Studies have found that when a team leader sets an example of proper conduct, employees are 53% more focused and efficient in the workplace. Be a role model for your team by accomplishing assignments with efficiency, and always be willing to jump in and help others who need support. Your members should have confidence in your capabilities as a leader, so be sure to build this trust throughout your actions and approaches. Listen to your team members’ suggestions and questions, and always be willing to change things to improve the situation for everyone.
Hold Members Accountable
While a Scrum Master is not a project manager, they are still responsible for resolving conflicts within a team. According to a study conducted by the Scrum Alliance, 26% of teams believe it is up to the Scrum Master to remove any obstacles that slow down or impede a team projects.
This is not always an easy task, but in order for a scrum team to finish a project properly, both Masters and Members must work together to accomplish the common goal.
Using Nutcache’s project tracking tools can help you see when projects are taking more time to complete than needed. From here, you can see if there are any team members who seem to be falling behind on their tasks.
We all have fallen victim to the occasional daydream at the office and have been taken off task by random interruptions. However, even a small distraction can totally wreck productivity, and it can take up to 25 minutes to regain full focus. Keeping your team members accountable may require you to gently confront them when they are not performing up to standards. Be sure to give your members the benefit of the doubt before accusing them of slacking on the job. Always ask if they need any clarification or assistance on their tasks. Then, ask why there is a delay and try to come up with a solution to eliminate any distractions that are resulting in reduced productivity.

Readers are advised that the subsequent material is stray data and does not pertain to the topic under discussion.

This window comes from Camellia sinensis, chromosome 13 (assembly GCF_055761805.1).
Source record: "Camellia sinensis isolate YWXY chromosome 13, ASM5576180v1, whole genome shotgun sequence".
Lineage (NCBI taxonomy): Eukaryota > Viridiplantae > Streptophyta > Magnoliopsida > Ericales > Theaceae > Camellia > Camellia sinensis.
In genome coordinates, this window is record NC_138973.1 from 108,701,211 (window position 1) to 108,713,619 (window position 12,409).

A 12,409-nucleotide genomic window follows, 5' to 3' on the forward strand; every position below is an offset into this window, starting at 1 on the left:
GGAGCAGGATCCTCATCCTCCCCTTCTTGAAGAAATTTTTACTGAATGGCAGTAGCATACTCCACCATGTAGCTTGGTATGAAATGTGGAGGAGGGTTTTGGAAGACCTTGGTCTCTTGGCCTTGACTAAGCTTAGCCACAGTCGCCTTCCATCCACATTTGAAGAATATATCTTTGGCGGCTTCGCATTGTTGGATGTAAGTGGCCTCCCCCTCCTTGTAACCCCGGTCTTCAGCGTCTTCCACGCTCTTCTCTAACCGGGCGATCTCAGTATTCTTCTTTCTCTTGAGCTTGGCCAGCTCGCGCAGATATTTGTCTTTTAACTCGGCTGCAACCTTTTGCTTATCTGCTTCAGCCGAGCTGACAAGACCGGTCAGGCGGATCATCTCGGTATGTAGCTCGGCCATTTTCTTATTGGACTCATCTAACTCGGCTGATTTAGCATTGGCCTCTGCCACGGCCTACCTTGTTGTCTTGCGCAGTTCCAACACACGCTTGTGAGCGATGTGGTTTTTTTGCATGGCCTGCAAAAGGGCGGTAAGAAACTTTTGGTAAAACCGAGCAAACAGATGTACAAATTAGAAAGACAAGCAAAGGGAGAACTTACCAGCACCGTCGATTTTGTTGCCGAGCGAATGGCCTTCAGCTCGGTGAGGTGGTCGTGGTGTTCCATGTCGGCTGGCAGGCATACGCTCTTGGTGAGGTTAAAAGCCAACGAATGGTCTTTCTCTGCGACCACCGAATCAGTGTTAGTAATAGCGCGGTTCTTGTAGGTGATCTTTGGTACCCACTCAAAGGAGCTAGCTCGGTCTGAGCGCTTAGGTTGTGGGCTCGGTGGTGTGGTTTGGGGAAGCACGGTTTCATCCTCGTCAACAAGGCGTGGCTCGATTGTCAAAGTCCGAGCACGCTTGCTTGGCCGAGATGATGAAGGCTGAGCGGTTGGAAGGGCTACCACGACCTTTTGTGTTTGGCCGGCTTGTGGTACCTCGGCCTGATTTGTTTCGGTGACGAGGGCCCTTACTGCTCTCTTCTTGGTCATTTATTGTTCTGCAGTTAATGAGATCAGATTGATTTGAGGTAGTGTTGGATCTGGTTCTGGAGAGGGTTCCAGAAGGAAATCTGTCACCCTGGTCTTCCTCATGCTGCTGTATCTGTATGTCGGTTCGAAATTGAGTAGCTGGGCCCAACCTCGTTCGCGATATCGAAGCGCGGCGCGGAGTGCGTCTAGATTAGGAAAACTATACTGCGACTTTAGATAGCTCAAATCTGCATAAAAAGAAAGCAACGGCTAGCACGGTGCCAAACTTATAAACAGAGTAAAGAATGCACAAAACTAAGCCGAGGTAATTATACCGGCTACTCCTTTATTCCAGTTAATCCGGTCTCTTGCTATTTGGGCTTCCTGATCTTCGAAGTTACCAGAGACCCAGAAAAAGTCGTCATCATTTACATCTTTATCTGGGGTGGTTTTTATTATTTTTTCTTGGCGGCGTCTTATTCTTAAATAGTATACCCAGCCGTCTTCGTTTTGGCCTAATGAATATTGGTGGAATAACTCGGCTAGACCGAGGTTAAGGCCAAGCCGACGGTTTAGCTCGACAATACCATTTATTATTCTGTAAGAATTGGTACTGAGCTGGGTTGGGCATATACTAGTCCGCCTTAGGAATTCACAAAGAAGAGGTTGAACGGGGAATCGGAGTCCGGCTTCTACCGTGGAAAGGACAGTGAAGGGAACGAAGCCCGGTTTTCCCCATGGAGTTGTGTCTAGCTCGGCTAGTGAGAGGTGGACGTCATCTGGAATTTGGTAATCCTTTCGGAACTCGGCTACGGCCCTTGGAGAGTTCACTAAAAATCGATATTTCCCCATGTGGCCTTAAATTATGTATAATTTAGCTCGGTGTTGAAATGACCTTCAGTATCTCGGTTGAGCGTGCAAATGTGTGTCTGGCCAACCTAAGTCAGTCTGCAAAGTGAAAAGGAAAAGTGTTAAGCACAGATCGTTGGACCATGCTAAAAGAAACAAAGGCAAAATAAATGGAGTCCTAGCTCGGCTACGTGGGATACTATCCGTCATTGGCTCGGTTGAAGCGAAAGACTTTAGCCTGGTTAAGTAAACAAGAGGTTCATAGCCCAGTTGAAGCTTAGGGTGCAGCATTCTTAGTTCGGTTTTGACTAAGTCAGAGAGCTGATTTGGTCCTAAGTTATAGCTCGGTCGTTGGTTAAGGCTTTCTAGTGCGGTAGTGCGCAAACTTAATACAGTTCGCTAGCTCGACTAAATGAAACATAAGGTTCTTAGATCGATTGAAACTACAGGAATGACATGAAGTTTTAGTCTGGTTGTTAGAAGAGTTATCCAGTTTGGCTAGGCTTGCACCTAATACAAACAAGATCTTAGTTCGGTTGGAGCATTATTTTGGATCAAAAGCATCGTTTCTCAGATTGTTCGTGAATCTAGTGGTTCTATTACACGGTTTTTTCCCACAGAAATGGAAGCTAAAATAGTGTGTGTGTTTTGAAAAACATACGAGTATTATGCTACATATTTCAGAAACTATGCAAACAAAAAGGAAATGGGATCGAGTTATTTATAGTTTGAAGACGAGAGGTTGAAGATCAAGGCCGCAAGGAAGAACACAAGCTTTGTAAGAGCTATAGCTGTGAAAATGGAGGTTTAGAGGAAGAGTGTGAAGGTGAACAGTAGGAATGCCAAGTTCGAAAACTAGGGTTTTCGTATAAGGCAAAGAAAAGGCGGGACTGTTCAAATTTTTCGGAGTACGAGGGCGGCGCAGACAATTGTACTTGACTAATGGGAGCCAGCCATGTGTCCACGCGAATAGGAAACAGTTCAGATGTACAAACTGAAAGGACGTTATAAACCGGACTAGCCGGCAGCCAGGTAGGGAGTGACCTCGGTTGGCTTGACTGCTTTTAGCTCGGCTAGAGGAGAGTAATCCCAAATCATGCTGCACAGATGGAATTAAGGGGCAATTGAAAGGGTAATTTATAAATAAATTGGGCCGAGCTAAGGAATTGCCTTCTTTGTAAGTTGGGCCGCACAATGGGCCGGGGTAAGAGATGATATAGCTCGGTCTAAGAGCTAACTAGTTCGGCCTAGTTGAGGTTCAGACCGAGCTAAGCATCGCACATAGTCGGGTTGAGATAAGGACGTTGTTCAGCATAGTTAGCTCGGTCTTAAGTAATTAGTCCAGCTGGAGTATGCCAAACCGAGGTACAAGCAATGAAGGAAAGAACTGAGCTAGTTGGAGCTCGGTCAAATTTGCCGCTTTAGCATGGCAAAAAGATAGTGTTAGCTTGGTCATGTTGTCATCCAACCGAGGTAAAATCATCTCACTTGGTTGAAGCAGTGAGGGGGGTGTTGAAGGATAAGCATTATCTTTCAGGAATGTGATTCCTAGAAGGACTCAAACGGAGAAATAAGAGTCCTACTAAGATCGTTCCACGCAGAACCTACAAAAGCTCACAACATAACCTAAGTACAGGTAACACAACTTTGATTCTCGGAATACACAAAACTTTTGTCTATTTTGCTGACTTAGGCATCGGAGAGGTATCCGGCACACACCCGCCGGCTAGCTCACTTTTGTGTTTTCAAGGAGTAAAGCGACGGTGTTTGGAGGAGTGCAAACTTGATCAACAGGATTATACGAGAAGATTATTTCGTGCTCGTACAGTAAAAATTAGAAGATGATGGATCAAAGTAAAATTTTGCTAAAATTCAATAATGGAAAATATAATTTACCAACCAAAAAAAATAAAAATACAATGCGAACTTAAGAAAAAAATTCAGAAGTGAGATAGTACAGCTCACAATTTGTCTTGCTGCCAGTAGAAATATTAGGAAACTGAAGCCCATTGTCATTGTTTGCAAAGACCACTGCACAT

As the Scrum Master, it is up to you to keep the team focused and motivated to complete projects on time, within budget, and according to quality standards. But, sometimes the pressure of measuring up to these requirements can cause stress and tension, and they certainly can suck the fun out of the process.
While it’s important to balance work and play, adding positive incentives into your Scrum strategy is a great way to boost engagement. In Gallup’s 2017 State of the American Workplace Report, they found that when workers are engaged and their goals are aligned with those of the company, productivity and profitably saw a substantial increase, and quality issues decreased by 40%.
Boosting engagement levels within the team can be as simple as offering incentives for performance improvements and jobs well done. Take the time to get to know your team members personally by having friendly conversations with them. Whether you take a team member out to lunch or congratulate them publicly during a team meeting, a little gesture can go a long way in terms of employee engagement. What really matters here is authenticity. People can sense when you are being “fake” with your intentions.
Sometimes work and Scrum projects can get a little tedious (shocker, right?), so there’s no harm in adding a little excitement when you can. Create a positive environment that pushes members to do their best, and provide opportunities for growth and acknowledgement.
Without proper leadership, it is highly unlikely that a team can accomplish all that they need to do. Although Scrum teams are required to be as self-reliant as possible, it is the duty of the Scrum Master to guide everyone and ensure that Scrum tactics are implemented and carried correctly.
Without an effective Scrum Master, a team will not survive. Being the best coach you can be sometimes requires you to go above and beyond the call of duty, but your team members will certainly thank you for it in the end.